11 Red Flowering Trees And Shrubs

A collage of trees and shrubs, 11 Red Flowering Trees And Shrubs

Red is a popular color, especially in trees and shrubs.

If you want to add a bold pop of red to your landscape, choose one or more of these 11 red flowering trees and shrubs:

Trees and Shrubs Selection

This section will give you the characteristics and primary care guide where each greenery will thrive.

1. African Tulip Tree (Spathodea Campanulata)

African tulip tree

Although the African tulip or scarlet bell tree is native to tropical and sub-tropical countries, it has become popular in other places, such as Southern California.

Similarly, this tree has dark green leaves and reddish-orange bell-shaped flowers with around five petals each.

Their buds can hold water and leave yellow stains when pressed, making them an ideal bird sanctuary.

  • Height and Spread: 23 to 82 feet and 40 feet
  • Foliage Cycle: evergreen or cold-deciduous
  • Soil Condition: composted and drained
  • Light Exposure: full sunlight
  • USDA Hardiness Zones: 10b to 11

2. Bottlebrush (Callistemon)

Close up of red bottle brush flower

The crimson bottlebrush has red spike-shaped flowering similar to a washer—hence the name.

Whether weeping or vertical, this Australian-native tree flourishes in containers, borders, or free-standing. The blooming time is between summer and fall.  

  • Height and Spread: 8 to 14 feet and 15 feet
  • Foliage Cycle: evergreen
  • Soil Condition: well-moist 
  • Light Exposure: full sunlight
  • USDA Hardiness Zones: 9 to 11

3. Bougainvillea

Vibrant pink bougainvillea tropical flowering plant

Bougainvillea has bracts or false flowers in crimson or other colors. The bracts protect the tiny white flowers.

Similarly, you can feature this plant as a wall coating or hedge because it is a vine. You should make sure they will not grow aggressively.

  • Height and Spread: 20 to 30 feet and 8 to 10 feet
  • Foliage Cycle: evergreen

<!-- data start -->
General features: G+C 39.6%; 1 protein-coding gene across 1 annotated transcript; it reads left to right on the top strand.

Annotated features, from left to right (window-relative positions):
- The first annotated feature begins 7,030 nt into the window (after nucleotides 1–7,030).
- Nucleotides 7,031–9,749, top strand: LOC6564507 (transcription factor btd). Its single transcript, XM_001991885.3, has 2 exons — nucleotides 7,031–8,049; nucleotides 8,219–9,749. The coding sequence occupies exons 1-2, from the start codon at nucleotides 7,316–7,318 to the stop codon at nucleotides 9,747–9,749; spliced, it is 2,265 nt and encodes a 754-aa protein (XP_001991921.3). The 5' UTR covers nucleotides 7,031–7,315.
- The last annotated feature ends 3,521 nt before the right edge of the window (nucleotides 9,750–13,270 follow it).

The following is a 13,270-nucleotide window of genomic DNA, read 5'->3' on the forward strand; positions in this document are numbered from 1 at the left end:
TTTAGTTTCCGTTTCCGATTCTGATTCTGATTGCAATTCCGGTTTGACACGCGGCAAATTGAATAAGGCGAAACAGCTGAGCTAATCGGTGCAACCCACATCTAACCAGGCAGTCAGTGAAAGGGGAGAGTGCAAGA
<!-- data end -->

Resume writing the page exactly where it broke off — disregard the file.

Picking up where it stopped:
• Soil Condition: humus-rich
  • Light Exposure: full sunlight
  • USDA Hardiness Zones: 9 to 11

4. Crape Myrtle (Lagerstroemia Indica)

Crape myrtle flowering on tree

Whether along the street or in a home landscape, crape myrtle grows fast and needs minimum care. This shrub blooms during summer.

The blushing pink flowers are comparable to crepe paper. When the autumn months start, the pigments of the leaves change into yellow, orange, and red. 

Despite its appealing look, it has invasive seed growth, so you should place it far from your house's foundation.

  • Height and Spread: 15 to 25 feet and 6 to 15 feet
  • Foliage Cycle: deciduous
  • Soil Condition: alkaline or acidic
  • Light Exposure: full sunlight
  • USDA Hardiness Zones: 6 to 9

5. Escallonia

Escallonia in the garden during summer

Widely grown in South America, this shrub is low maintenance with wide alternating leaves.

However, its clustered rosy budding is delicate during spring and mid-summer. Plant enthusiasts also call it the Pride of Donard.

  • Height and Spread: 15 feet
  • Foliage Cycle: evergreen
  • Soil Condition: well-draining
  • Light Exposure: full to partially shady
  • USDA Hardiness Zones: 8 to 10

6. Flame of the Forest (Butea monosperma)

Flame of the forest

Another native to tropical and sub-tropical places is the flame of forest or sacred tree. It has leathery leaflets with a pale bronze green tint.

When winter ends in the US, its clusters of orange-red flowers blossom. The petals are handy for creating yellow dye for silk.